How many servings of protein should you have each day? It may be more than you think.
George Mason College of Health and Human Services (CHHS) faculty, Dr. Taylor C. Wallace and Dr. Cara L. Frankenfeld published a study on dietary protein intake and bone health July 7
[Photo: Dr. Taylor C. Wallace (left) and Dr. Cara L. Frankenfeld]
“Dietary intake of protein is fundamental for optimal acquisition and maintenance of bone across all life stages, so it’s important to know how much protein we should incorporate into our diets and what types of sources we should get it from,” said Dr. Wallace of CHHS’s department of nutrition and field studies. Dr. Wallace explained that the reason it is difficult to pinpoint this is that some studies support the hypothesis that high protein intake is beneficial for bone health, while others suggest it could be detrimental. Additionally, our recommended dietary allowance (RDA) for protein is based on non-bone health outcomes and haven’t been updated since 2005.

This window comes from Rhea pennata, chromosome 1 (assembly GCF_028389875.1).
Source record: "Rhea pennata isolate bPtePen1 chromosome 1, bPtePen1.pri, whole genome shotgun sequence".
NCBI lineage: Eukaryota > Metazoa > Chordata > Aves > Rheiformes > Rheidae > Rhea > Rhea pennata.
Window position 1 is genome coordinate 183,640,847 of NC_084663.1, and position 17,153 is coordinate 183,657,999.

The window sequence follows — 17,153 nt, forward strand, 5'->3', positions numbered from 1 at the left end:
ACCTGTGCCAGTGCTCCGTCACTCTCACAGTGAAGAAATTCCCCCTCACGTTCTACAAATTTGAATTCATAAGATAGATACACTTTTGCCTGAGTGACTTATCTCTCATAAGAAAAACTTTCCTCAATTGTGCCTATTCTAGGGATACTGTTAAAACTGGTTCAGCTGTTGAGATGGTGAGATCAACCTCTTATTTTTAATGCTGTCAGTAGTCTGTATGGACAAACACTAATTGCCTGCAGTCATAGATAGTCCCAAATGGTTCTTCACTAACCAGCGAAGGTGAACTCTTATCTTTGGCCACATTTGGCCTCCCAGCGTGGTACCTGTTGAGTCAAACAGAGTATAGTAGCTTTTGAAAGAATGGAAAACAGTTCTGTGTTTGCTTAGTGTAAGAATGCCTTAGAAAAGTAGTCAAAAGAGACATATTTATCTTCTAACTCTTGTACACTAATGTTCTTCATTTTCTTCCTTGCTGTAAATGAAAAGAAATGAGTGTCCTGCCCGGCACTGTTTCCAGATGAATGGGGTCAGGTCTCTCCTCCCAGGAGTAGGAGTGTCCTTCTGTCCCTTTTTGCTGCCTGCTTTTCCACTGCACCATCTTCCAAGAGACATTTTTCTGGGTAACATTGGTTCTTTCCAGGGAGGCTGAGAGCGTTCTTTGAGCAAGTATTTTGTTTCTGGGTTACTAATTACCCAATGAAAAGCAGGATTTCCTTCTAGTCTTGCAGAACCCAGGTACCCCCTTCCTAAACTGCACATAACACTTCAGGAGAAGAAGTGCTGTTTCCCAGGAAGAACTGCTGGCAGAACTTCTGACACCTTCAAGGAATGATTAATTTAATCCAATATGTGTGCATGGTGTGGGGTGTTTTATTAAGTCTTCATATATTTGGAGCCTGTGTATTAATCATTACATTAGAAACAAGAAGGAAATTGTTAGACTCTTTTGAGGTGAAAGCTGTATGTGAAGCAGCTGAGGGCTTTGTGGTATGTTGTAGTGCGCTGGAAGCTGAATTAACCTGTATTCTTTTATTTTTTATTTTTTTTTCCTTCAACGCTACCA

Dr. Wallace and Dr. Frankenfeld’s systematic review of 29 articles on the most relevant studies found that protein intake above the RDA may be beneficial for bone health.
“Systematic reviews and meta-analyses provide a way to comprehensively evaluate the existing research on a topic. Our review focused on studies of women not taking hormones and men, and this review suggests that protein intakes above the current RDA may be beneficial in preventing hip fractures in this population,” said Dr. Frankenfeld of CHHS’s department of global and community health.
As next steps, the researchers suggest larger, long-term randomized control trials of women not using hormone replacement therapy in order to adequately assess the impact of protein intakes above the RDA have on preventing bone loss.